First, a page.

Reflections: Essays, Aphorisms, Autobiographical Writing
Schocken Books, 1986 - 348 Seiten
A companion volume to Illuminations, the first collection of Walter Benjamin's writings, Reflections presents a further sampling of his wide-ranging work. Here Benjamin evolves a theory of language as the medium of all creation, discusses theater and surrealism, reminisces about Berlin in the 1920s, recalls conversations with Bertolt Brecht, and provides travelogues of various cities, including Moscow under Stalin. He moves seamlessly from literary criticism to autobiography to philosophical-theological speculations, cementing his reputation as one of the greatest and most versatile writers of the twentieth century. Also included is a new preface by Leon Wieseltier that explores Benjamin's continued relevance for our times.
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The street corners of some quarters are covered with bundles of rags — beds in
the vast open-air hospital called Moscow. Long, beseeching speeches are
addressed to people. There is one beggar who always begins, at the approach of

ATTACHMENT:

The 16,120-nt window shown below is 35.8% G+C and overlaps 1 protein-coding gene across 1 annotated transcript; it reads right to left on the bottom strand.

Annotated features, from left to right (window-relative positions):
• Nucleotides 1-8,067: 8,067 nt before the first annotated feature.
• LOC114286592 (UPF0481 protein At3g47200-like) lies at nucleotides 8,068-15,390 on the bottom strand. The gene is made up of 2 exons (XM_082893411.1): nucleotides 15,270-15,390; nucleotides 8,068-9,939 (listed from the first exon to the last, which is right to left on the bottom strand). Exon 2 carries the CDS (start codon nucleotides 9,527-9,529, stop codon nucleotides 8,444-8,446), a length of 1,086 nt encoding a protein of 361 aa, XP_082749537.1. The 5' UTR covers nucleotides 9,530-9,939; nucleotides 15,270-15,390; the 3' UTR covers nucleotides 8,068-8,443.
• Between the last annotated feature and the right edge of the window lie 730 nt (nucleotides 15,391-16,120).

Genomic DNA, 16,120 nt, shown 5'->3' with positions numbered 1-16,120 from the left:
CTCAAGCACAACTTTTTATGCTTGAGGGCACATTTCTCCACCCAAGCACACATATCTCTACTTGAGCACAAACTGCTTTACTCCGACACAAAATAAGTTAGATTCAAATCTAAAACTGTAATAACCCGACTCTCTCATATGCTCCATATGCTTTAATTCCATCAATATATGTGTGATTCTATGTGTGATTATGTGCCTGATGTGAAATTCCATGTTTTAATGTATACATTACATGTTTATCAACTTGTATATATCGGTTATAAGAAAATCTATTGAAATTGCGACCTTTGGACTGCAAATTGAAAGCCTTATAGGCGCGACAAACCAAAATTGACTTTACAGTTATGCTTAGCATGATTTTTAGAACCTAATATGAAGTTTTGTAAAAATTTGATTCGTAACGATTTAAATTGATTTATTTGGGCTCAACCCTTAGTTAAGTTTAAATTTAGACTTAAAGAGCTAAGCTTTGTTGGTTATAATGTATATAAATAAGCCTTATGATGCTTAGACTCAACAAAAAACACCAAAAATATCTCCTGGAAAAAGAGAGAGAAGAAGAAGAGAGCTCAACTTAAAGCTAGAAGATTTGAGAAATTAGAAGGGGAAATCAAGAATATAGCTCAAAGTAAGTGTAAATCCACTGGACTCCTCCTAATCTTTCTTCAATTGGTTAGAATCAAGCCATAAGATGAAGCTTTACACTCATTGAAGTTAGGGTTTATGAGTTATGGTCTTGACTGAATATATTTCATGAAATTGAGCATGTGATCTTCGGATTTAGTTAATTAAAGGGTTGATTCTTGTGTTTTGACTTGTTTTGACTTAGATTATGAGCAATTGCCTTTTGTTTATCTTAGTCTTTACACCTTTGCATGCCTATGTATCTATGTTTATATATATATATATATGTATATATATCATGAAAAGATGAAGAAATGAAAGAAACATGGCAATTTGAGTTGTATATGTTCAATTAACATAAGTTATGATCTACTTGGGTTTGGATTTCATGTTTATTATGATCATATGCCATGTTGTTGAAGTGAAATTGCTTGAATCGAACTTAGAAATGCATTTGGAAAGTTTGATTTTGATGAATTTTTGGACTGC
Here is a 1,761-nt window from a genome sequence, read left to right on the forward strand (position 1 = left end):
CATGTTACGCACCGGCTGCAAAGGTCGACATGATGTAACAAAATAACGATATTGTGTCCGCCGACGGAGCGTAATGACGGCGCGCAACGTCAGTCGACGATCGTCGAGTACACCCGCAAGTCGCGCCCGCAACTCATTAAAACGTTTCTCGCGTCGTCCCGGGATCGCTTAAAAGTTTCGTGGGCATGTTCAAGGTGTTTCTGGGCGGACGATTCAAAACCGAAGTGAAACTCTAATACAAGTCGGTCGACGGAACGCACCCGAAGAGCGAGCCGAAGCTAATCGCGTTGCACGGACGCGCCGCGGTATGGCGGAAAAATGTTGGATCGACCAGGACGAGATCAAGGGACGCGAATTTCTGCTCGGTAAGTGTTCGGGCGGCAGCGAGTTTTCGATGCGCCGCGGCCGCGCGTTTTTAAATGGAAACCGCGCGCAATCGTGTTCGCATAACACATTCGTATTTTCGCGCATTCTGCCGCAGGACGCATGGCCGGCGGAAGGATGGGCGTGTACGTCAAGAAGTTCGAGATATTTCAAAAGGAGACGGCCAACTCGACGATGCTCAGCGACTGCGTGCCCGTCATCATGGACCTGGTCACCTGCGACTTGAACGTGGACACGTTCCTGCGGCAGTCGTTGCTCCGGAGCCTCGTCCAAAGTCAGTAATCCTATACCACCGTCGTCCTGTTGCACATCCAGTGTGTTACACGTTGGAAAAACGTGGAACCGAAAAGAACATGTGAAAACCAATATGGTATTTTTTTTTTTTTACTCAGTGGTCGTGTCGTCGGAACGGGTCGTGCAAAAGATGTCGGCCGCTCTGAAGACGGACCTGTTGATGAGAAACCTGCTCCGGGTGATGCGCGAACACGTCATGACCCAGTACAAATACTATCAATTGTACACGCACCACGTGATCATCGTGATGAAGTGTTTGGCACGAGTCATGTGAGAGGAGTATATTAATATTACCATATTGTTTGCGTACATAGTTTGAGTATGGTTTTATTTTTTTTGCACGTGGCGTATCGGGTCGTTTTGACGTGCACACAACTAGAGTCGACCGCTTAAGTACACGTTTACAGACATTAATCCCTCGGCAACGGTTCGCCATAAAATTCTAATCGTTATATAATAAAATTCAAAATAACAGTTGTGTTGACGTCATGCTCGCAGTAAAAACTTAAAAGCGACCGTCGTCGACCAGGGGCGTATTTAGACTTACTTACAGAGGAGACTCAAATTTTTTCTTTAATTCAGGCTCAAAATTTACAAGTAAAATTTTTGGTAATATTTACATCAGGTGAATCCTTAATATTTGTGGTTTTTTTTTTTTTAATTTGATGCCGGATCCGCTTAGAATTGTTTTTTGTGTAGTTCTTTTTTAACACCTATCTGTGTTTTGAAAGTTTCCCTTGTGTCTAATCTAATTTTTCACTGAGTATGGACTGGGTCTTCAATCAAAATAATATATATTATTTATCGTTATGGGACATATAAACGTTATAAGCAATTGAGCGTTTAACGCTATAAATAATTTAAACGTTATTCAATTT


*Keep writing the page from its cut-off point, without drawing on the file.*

11 Green is the supreme luxury of the Moscow winter. But it shines from the shop
in the Petrovka not half as beautifully as the paper bunches of artificial carnations
, roses, lilies on the street. In markets they are the only wares to have no fixed ...
These are gifts from the personnel of a factory to the Moscow Soviet. These
vehicles carry the only political posters still to be seen in Moscow, but they are by
far the most interesting. For nowhere are more naive commercial posters to be
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We can remark in passing that there is no better starting point for thought than laughter. In particular, thought usually has a better chance when one is shaken by laughter than when one’s mind is ... Vollständige Rezension lesen
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